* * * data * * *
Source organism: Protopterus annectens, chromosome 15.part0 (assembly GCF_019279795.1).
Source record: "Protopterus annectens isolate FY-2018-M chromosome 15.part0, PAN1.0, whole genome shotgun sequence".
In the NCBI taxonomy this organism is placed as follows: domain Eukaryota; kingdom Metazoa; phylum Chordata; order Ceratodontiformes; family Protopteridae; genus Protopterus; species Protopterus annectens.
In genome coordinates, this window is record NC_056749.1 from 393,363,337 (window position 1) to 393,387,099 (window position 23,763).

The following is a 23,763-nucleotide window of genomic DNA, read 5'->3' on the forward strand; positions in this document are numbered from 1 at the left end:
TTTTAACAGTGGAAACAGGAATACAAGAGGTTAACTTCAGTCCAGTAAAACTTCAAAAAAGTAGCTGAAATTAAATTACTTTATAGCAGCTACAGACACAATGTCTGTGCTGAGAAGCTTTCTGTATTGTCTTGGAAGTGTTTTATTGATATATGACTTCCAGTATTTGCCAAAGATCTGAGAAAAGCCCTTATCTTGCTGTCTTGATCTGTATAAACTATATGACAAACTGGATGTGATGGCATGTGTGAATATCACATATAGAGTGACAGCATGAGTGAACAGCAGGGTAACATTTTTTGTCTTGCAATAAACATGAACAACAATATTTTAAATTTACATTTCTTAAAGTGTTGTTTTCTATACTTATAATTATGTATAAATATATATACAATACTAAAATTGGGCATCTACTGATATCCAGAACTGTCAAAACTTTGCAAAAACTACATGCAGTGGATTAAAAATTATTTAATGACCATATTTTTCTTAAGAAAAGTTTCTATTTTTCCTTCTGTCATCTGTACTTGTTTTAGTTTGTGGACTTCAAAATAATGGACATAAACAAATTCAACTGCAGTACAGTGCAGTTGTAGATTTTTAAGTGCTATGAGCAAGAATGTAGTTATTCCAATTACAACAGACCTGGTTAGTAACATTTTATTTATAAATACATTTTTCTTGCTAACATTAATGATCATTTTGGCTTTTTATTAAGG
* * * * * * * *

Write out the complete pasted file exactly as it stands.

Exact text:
Source organism: Protopterus annectens, chromosome 15.part0 (assembly GCF_019279795.1).
Source record: "Protopterus annectens isolate FY-2018-M chromosome 15.part0, PAN1.0, whole genome shotgun sequence".
In the NCBI taxonomy this organism is placed as follows: domain Eukaryota; kingdom Metazoa; phylum Chordata; order Ceratodontiformes; family Protopteridae; genus Protopterus; species Protopterus annectens.
In genome coordinates, this window is record NC_056749.1 from 393,363,337 (window position 1) to 393,387,099 (window position 23,763).

The following is a 23,763-nucleotide window of genomic DNA, read 5'->3' on the forward strand; positions in this document are numbered from 1 at the left end:
TTTTAACAGTGGAAACAGGAATACAAGAGGTTAACTTCAGTCCAGTAAAACTTCAAAAAAGTAGCTGAAATTAAATTACTTTATAGCAGCTACAGACACAATGTCTGTGCTGAGAAGCTTTCTGTATTGTCTTGGAAGTGTTTTATTGATATATGACTTCCAGTATTTGCCAAAGATCTGAGAAAAGCCCTTATCTTGCTGTCTTGATCTGTATAAACTATATGACAAACTGGATGTGATGGCATGTGTGAATATCACATATAGAGTGACAGCATGAGTGAACAGCAGGGTAACATTTTTTGTCTTGCAATAAACATGAACAACAATATTTTAAATTTACATTTCTTAAAGTGTTGTTTTCTATACTTATAATTATGTATAAATATATATACAATACTAAAATTGGGCATCTACTGATATCCAGAACTGTCAAAACTTTGCAAAAACTACATGCAGTGGATTAAAAATTATTTAATGACCATATTTTTCTTAAGAAAAGTTTCTATTTTTCCTTCTGTCATCTGTACTTGTTTTAGTTTGTGGACTTCAAAATAATGGACATAAACAAATTCAACTGCAGTACAGTGCAGTTGTAGATTTTTAAGTGCTATGAGCAAGAATGTAGTTATTCCAATTACAACAGACCTGGTTAGTAACATTTTATTTATAAATACATTTTTCTTGCTAACATTAATGATCATTTTGGCTTTTTATTAAGG